In summary, the data presented here provide a first, tentative step towards an interactive, dynamic and distributed database of the spatial distribution of European amphibians and reptiles. The grid maps of all species made available along with this paper will facilitate conservation-related studies and actions, and will inform and guide further activities to improve and complete the database. However, it should be kept in mind that they are currently dependent on availability of digital databases, and not only on species presence or even on current knowledge on species distribution. Finding ways to gather all species occurrence data available in Europe is a major challenge for the future. Integrating the temporal dimension and measures of spatial uncertainty to all point records in the original databases is another necessary improvement to allow detailed modelling of the impacts of land use and climate change, and we call for concerted and varied efforts to fill the geographic and taxonomic gaps identified.
We are grateful to a large number of persons who have contributed or facilitated data, ideas information, and discussions to this project: Albert Montori, Ali Salamun, Armando Loureiro, Anamarija Zagar, Annie Zuiderwijk, Benedikt Schmidt, Burkhard Thiesmeier, Cátia Matos, Claes Andrén, Ciprian Samoila, Edmée Engel, Thierry Kinet, Dan Cogălniceanu, Daniel Jablonski, Darvin Dobrnjić, David Tarknishvilli, Elena Argaña, Elvir Tanović, Idriz Haxhiu, Jean-Christophe de Massary, Jean-Philippe Siblet, Horace Da Costa, Patrick Haffner, Benoit Lefeuvre, Jiri Moravec, Katja Poboljšaj, Marco Zuffi, Michael Veith, Miguel A. Carretero, Monika Hachtel, Nikolay Tzankov, Oldrich Kopecky, Oleksandr Zinenko, Rainer Günther, Robert Jooris, Sandra Nieto-Roman, Sergé Bogaerts, Silvia Zumbach, Wouter Beukema and Susanne Hauswaldt. Our project was based on a varied set of national and regional atlases. We are therefore very grateful to the different societies and the atlas coordinators: A. Loureiro (Portugal), Asociación Herpetológica Española (Spain), RAVON (The Netherlands), Service du Patrimoine Naturel (Muséum National d’Histoire Naturelle, France), Koordinationsstelle für Amphibien- und Reptilienschutz in der Schweiz (KARCH, Switzerland), Societas Herpetologica Italica (Italy), Natuurpunt – Hyla (Flanders), Raînne-Natagora (Wallonia and Brussels), Musée National d’Histoire Naturelle (Luxembourg), Societas Herpetologica Slovenica and Center za kartografijo favne in flore (Slovenia). We deeply thank the thousands of volunteers that contributed to the atlases and distribution databases. List of names can be found through their relevant societies and local atlases. We also thank the group of specialists of the SEH than defined the taxonomic reference list. This research project was funded by Societas Europaea Herpetologica. Authors were funded by the following institutions: the Fundação para a Ciência e Tecnologia (Portugal) grant SFRH/BPD/26666/2006 to NS, the Spanish Ministry of Environment 206/2010 grant and the BiodivERsA: EC21C to DRV, the Ministry of Education, Science and Technological Development of Republic of Serbia grant 173025 to JCI, Fonds Spéciaux de la Recherche grant C11/23 and Fonds de la Recherche Scientifique-FNRS Crédit aux Chercheurs grant 1.5.040.10.F to MD (Fonds de la Recherches Scientifique-FNRS Research associate, Belgium), the Generalitat de Catalunya FI-DGR grant, Spain to PdD, and a Georg Forster Fellowship of the Alexander von Humboldt Foundation to AR.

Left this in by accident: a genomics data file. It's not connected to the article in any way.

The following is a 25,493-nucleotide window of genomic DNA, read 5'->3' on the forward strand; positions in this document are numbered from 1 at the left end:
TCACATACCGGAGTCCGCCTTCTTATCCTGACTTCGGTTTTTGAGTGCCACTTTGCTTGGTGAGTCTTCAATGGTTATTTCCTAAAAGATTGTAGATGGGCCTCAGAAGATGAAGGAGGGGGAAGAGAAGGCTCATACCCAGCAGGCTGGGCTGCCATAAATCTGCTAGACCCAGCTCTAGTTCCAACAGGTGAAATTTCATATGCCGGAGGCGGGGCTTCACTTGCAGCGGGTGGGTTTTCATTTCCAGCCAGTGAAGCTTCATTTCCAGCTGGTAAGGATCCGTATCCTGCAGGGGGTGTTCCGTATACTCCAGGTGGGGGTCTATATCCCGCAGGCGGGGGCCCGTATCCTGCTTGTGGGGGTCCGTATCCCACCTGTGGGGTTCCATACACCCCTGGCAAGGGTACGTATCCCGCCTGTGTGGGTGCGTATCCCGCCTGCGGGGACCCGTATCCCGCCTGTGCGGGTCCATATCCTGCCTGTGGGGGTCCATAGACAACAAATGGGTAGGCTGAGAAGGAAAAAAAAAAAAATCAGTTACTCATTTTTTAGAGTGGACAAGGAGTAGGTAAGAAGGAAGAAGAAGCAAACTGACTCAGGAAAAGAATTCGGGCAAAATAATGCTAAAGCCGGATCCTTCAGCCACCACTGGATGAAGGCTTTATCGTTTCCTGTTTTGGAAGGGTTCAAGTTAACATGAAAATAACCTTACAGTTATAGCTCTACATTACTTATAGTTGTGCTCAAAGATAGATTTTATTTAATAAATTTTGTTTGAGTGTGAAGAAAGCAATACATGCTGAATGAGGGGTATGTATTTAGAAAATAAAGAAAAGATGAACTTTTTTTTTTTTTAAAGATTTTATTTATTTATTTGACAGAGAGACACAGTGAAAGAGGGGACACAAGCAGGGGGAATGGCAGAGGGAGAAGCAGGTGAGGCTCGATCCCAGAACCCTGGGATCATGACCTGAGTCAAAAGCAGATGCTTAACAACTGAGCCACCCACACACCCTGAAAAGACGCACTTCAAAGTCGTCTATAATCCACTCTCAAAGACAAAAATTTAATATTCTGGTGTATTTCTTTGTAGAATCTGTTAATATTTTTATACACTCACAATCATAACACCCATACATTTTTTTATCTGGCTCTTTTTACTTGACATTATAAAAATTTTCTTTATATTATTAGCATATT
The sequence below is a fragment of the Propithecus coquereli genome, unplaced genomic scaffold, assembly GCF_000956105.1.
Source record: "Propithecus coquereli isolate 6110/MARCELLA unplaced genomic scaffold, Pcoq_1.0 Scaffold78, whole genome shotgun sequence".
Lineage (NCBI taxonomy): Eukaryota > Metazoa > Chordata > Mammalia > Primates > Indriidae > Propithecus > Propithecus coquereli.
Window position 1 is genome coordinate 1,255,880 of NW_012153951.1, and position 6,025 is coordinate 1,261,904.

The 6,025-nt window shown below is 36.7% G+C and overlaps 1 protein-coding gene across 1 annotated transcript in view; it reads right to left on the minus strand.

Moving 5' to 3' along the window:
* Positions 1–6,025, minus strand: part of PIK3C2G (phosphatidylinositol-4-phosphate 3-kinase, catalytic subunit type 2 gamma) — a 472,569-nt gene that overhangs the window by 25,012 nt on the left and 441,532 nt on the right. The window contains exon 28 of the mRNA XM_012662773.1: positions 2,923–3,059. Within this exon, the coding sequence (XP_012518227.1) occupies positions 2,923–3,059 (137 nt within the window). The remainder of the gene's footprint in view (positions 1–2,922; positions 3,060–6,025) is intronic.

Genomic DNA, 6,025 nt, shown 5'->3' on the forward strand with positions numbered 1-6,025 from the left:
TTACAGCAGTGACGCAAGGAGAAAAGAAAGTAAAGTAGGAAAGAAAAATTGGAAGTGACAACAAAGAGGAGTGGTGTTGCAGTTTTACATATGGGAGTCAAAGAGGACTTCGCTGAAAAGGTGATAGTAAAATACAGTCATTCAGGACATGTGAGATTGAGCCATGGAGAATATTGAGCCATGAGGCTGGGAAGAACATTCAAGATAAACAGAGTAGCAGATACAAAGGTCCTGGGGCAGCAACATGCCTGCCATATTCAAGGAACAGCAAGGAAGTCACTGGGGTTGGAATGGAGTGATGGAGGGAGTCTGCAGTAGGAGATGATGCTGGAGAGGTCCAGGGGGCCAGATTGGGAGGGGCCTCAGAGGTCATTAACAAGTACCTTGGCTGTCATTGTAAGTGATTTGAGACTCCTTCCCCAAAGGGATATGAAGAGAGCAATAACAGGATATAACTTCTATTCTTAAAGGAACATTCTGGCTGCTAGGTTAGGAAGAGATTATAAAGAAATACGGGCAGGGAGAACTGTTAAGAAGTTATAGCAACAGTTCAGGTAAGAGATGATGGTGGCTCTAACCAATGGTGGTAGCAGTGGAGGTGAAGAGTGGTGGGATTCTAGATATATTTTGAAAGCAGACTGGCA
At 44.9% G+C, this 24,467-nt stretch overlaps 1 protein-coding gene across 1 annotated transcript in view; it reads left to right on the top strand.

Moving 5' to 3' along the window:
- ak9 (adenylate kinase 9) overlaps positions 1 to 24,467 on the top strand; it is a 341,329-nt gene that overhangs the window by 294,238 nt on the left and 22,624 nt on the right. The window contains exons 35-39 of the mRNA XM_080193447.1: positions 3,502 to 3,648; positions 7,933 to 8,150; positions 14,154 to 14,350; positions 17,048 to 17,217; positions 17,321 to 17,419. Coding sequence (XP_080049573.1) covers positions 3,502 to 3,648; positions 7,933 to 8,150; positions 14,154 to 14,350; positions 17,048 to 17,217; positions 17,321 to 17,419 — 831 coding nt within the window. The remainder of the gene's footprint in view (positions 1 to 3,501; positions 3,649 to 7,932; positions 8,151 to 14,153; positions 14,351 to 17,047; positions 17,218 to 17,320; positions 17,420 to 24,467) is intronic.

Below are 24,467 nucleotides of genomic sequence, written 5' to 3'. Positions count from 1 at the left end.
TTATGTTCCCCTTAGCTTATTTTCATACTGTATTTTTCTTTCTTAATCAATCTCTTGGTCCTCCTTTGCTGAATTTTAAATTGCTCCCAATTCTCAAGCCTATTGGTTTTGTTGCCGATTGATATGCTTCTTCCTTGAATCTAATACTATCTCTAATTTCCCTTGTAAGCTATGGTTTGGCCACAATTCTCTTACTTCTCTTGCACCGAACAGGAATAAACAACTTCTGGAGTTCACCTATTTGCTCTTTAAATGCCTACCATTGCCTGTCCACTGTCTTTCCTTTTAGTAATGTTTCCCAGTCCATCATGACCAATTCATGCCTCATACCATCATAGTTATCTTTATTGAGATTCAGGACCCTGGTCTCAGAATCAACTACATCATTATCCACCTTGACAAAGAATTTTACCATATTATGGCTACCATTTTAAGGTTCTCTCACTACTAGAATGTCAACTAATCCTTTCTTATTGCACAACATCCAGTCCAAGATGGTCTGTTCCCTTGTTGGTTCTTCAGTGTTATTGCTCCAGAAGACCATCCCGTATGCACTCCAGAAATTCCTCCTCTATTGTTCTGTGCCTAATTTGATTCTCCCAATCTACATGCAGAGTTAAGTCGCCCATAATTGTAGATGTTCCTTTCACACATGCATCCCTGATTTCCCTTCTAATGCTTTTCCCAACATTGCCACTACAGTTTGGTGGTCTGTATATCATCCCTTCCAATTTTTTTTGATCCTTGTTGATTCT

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Associated Editors: Sylvain Ursenbacher and Sebastian Steinfartz